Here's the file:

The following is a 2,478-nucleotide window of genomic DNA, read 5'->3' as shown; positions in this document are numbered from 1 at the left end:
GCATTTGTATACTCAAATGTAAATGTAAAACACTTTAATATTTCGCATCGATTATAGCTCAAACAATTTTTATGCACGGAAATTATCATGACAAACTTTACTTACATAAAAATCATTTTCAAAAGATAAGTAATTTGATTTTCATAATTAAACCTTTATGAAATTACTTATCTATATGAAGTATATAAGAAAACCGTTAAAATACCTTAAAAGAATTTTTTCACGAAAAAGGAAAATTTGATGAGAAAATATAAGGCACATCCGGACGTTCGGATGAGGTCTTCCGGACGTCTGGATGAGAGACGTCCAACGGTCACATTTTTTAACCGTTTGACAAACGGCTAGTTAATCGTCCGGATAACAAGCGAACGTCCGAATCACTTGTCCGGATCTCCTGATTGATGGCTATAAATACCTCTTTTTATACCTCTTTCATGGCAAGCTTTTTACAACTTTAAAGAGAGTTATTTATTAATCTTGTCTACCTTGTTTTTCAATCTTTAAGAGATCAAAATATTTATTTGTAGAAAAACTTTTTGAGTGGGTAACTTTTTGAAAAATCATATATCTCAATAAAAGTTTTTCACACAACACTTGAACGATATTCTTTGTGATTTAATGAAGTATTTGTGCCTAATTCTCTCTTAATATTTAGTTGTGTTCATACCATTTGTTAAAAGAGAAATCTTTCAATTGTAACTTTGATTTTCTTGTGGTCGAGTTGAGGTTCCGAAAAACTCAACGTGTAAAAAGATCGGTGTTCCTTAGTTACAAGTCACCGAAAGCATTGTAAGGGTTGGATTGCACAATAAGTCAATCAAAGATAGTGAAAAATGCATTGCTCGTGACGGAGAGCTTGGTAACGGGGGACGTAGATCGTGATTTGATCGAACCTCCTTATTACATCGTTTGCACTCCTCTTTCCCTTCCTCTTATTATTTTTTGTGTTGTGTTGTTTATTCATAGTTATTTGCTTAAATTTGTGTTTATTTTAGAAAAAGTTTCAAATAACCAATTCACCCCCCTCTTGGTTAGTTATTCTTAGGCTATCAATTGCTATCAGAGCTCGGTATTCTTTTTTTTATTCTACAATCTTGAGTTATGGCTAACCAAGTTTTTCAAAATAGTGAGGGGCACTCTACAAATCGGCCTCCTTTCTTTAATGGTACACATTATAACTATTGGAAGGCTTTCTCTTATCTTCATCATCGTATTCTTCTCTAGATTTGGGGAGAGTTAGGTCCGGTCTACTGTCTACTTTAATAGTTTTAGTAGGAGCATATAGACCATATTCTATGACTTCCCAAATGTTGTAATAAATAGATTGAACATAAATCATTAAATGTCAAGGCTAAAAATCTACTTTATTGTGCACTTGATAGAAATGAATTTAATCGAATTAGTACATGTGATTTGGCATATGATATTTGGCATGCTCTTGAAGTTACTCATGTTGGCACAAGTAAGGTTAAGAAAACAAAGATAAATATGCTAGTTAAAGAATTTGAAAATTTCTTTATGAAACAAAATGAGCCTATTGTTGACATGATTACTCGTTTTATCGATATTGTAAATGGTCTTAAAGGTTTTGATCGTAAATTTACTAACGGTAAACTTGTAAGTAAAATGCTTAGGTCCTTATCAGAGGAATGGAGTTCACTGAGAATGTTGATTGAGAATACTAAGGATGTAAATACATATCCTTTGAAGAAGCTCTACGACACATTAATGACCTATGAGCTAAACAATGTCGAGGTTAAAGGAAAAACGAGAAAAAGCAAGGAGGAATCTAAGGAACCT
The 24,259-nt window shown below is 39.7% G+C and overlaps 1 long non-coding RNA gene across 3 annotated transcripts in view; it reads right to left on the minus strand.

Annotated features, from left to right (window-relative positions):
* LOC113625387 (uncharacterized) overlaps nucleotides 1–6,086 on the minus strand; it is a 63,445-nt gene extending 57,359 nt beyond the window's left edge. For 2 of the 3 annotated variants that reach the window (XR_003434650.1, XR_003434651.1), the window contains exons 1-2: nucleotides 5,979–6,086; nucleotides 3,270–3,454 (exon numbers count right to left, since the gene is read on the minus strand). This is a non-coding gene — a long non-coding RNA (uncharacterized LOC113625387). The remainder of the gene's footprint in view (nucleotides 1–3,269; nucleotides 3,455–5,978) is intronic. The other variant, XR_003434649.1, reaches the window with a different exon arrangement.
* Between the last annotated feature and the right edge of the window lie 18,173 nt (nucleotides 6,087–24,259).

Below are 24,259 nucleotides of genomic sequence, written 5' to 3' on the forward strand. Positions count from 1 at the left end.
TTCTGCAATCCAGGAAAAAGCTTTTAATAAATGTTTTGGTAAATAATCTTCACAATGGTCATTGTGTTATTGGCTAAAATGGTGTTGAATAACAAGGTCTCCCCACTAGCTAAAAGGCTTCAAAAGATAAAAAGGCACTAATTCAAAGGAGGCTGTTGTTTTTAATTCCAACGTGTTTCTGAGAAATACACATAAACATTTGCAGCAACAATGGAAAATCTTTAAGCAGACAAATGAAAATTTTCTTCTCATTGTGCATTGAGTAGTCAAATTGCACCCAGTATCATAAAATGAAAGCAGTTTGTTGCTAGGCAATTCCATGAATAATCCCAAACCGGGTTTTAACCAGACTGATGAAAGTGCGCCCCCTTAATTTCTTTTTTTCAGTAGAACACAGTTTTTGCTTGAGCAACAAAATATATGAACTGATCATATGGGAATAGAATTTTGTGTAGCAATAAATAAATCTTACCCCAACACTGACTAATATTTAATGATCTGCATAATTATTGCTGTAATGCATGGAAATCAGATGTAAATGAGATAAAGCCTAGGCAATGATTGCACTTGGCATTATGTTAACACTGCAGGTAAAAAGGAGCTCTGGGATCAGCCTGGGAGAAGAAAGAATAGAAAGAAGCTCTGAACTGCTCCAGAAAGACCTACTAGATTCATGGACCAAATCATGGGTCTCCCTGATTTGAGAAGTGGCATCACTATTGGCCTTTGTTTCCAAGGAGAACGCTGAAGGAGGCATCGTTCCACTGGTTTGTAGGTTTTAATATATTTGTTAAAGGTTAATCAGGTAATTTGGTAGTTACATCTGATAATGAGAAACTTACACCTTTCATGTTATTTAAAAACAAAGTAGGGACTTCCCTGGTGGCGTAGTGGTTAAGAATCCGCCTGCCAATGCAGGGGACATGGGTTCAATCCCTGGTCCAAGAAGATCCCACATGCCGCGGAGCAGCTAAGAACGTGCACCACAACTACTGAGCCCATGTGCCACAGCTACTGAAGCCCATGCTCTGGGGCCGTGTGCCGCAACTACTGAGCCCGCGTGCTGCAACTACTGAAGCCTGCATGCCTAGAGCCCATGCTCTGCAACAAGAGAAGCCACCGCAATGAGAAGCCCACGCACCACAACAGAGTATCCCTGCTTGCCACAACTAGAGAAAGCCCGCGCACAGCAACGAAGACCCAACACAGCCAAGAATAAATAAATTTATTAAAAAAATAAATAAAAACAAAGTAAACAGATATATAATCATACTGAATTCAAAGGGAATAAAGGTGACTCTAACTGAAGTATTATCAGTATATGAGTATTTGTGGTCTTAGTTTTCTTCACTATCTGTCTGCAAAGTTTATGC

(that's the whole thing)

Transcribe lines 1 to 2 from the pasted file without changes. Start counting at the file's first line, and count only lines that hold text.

The following is a 2,478-nucleotide window of genomic DNA, read 5'->3' as shown; positions in this document are numbered from 1 at the left end:
GCATTTGTATACTCAAATGTAAATGTAAAACACTTTAATATTTCGCATCGATTATAGCTCAAACAATTTTTATGCACGGAAATTATCATGACAAACTTTACTTACATAAAAATCATTTTCAAAAGATAAGTAATTTGATTTTCATAATTAAACCTTTATGAAATTACTTATCTATATGAAGTATATAAGAAAACCGTTAAAATACCTTAAAAGAATTTTTTCACGAAAAAGGAAAATTTGATGAGAAAATATAAGGCACATCCGGACGTTCGGATGAGGTCTTCCGGACGTCTGGATGAGAGACGTCCAACGGTCACATTTTTTAACCGTTTGACAAACGGCTAGTTAATCGTCCGGATAACAAGCGAACGTCCGAATCACTTGTCCGGATCTCCTGATTGATGGCTATAAATACCTCTTTTTATACCTCTTTCATGGCAAGCTTTTTACAACTTTAAAGAGAGTTATTTATTAATCTTGTCTACCTTGTTTTTCAATCTTTAAGAGATCAAAATATTTATTTGTAGAAAAACTTTTTGAGTGGGTAACTTTTTGAAAAATCATATATCTCAATAAAAGTTTTTCACACAACACTTGAACGATATTCTTTGTGATTTAATGAAGTATTTGTGCCTAATTCTCTCTTAATATTTAGTTGTGTTCATACCATTTGTTAAAAGAGAAATCTTTCAATTGTAACTTTGATTTTCTTGTGGTCGAGTTGAGGTTCCGAAAAACTCAACGTGTAAAAAGATCGGTGTTCCTTAGTTACAAGTCACCGAAAGCATTGTAAGGGTTGGATTGCACAATAAGTCAATCAAAGATAGTGAAAAATGCATTGCTCGTGACGGAGAGCTTGGTAACGGGGGACGTAGATCGTGATTTGATCGAACCTCCTTATTACATCGTTTGCACTCCTCTTTCCCTTCCTCTTATTATTTTTTGTGTTGTGTTGTTTATTCATAGTTATTTGCTTAAATTTGTGTTTATTTTAGAAAAAGTTTCAAATAACCAATTCACCCCCCTCTTGGTTAGTTATTCTTAGGCTATCAATTGCTATCAGAGCTCGGTATTCTTTTTTTTATTCTACAATCTTGAGTTATGGCTAACCAAGTTTTTCAAAATAGTGAGGGGCACTCTACAAATCGGCCTCCTTTCTTTAATGGTACACATTATAACTATTGGAAGGCTTTCTCTTATCTTCATCATCGTATTCTTCTCTAGATTTGGGGAGAGTTAGGTCCGGTCTACTGTCTACTTTAATAGTTTTAGTAGGAGCATATAGACCATATTCTATGACTTCCCAAATGTTGTAATAAATAGATTGAACATAAATCATTAAATGTCAAGGCTAAAAATCTACTTTATTGTGCACTTGATAGAAATGAATTTAATCGAATTAGTACATGTGATTTGGCATATGATATTTGGCATGCTCTTGAAGTTACTCATGTTGGCACAAGTAAGGTTAAGAAAACAAAGATAAATATGCTAGTTAAAGAATTTGAAAATTTCTTTATGAAACAAAATGAGCCTATTGTTGACATGATTACTCGTTTTATCGATATTGTAAATGGTCTTAAAGGTTTTGATCGTAAATTTACTAACGGTAAACTTGTAAGTAAAATGCTTAGGTCCTTATCAGAGGAATGGAGTTCACTGAGAATGTTGATTGAGAATACTAAGGATGTAAATACATATCCTTTGAAGAAGCTCTACGACACATTAATGACCTATGAGCTAAACAATGTCGAGGTTAAAGGAAAAACGAGAAAAAGCAAGGAGGAATCTAAGGAACCT